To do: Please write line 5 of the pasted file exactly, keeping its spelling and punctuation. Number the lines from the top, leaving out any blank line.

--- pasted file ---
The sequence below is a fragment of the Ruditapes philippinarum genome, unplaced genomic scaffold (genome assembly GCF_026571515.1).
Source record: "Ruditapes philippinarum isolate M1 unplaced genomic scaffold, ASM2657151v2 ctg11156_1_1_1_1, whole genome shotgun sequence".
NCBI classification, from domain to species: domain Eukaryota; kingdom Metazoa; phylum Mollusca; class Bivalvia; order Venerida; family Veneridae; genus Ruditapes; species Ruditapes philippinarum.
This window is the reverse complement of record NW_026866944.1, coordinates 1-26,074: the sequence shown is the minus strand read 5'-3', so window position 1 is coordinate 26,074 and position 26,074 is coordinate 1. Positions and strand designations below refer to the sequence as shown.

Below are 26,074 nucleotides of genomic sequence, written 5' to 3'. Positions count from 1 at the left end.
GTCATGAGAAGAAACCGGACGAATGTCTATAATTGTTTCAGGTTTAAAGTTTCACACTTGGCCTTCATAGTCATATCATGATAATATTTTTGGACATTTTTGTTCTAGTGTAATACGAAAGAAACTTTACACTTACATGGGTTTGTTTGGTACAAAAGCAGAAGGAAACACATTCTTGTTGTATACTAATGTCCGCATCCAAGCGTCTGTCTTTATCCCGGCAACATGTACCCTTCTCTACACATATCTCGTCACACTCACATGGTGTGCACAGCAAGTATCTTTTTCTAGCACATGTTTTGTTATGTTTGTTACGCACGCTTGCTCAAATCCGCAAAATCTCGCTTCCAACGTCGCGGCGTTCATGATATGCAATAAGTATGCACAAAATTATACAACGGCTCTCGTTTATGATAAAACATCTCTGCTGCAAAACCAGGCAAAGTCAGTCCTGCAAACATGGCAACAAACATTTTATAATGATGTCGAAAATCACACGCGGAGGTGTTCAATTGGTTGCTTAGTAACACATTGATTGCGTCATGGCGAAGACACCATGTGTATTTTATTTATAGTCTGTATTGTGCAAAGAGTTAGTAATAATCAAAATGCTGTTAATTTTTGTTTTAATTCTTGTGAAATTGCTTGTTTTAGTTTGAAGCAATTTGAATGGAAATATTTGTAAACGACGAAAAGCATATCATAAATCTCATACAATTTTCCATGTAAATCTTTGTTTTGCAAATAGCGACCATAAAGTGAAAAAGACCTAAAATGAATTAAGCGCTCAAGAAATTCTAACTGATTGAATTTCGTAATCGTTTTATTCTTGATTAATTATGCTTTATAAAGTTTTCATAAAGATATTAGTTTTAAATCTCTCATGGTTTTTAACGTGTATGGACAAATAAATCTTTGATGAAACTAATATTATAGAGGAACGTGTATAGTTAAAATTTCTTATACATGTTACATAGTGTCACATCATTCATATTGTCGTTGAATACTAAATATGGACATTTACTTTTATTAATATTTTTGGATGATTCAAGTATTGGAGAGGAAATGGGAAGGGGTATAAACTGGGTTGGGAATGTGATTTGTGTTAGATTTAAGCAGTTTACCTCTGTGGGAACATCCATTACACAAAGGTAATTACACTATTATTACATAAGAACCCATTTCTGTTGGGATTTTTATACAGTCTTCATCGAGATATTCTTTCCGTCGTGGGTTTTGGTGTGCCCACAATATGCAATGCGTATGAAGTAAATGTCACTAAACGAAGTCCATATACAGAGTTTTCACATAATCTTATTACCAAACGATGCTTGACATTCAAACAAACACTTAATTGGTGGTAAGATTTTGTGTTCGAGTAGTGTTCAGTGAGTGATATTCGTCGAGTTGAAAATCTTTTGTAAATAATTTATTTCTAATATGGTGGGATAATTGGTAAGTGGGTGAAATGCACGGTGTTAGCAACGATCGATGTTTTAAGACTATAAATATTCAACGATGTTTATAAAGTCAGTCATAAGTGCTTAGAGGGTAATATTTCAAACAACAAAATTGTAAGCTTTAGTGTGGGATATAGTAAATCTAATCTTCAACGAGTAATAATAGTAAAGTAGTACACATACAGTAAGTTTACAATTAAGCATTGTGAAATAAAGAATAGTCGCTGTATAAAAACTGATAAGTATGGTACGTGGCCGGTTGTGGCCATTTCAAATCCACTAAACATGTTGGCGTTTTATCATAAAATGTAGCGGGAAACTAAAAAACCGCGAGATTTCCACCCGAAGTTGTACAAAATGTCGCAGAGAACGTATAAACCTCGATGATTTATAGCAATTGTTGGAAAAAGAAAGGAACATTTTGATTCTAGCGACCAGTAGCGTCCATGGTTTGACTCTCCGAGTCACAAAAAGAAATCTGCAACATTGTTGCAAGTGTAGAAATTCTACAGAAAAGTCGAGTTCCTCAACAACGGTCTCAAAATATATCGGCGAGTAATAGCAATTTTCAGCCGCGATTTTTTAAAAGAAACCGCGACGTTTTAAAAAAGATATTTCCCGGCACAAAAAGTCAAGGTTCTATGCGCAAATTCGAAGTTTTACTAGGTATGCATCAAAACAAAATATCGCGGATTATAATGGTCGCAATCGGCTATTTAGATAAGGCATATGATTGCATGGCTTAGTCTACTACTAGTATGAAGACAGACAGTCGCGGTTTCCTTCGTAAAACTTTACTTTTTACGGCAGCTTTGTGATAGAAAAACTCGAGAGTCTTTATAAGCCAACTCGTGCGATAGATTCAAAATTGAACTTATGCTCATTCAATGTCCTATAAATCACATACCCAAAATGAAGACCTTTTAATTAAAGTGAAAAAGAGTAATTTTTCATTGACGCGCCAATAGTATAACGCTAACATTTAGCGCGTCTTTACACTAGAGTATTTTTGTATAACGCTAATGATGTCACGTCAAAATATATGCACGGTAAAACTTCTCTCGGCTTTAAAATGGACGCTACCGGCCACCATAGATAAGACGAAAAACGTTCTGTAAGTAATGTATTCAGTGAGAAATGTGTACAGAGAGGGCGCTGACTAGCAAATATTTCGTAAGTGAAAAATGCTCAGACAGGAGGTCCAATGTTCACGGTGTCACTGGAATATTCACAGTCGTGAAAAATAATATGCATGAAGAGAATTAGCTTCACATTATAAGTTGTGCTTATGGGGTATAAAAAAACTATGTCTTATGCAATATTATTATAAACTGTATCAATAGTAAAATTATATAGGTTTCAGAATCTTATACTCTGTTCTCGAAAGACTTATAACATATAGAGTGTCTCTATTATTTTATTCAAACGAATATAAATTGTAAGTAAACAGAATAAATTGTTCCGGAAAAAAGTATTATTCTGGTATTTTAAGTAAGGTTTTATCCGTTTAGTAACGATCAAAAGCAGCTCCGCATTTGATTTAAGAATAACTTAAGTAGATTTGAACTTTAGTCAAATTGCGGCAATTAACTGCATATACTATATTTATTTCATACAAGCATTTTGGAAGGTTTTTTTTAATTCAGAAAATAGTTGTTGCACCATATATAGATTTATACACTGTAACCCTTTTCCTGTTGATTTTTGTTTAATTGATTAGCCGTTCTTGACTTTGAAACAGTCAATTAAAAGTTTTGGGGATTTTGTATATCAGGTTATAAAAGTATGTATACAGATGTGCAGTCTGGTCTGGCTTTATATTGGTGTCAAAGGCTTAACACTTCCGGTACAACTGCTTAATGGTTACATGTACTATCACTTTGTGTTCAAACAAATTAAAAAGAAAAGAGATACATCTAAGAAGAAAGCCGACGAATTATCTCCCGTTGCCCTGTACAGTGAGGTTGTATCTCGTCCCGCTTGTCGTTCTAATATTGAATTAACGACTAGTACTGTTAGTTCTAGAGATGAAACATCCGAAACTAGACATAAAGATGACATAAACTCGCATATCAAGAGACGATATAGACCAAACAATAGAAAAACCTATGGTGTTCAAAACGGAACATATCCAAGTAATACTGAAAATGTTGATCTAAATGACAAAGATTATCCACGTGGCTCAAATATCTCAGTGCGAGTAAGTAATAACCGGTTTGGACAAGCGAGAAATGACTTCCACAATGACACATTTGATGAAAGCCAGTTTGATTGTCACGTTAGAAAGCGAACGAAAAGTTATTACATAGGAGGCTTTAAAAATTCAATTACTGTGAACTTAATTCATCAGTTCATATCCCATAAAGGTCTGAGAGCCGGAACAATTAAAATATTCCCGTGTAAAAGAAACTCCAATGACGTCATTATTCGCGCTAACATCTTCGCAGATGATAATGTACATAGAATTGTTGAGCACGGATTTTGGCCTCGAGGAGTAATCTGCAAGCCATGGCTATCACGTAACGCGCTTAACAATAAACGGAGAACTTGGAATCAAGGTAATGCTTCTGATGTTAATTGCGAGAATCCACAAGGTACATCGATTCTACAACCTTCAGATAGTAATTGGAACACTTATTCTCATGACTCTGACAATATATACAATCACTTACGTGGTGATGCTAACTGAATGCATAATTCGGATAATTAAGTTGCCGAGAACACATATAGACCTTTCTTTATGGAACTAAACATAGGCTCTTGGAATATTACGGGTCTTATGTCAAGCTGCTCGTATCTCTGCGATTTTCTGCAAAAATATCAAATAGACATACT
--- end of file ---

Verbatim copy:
Below are 26,074 nucleotides of genomic sequence, written 5' to 3'. Positions count from 1 at the left end.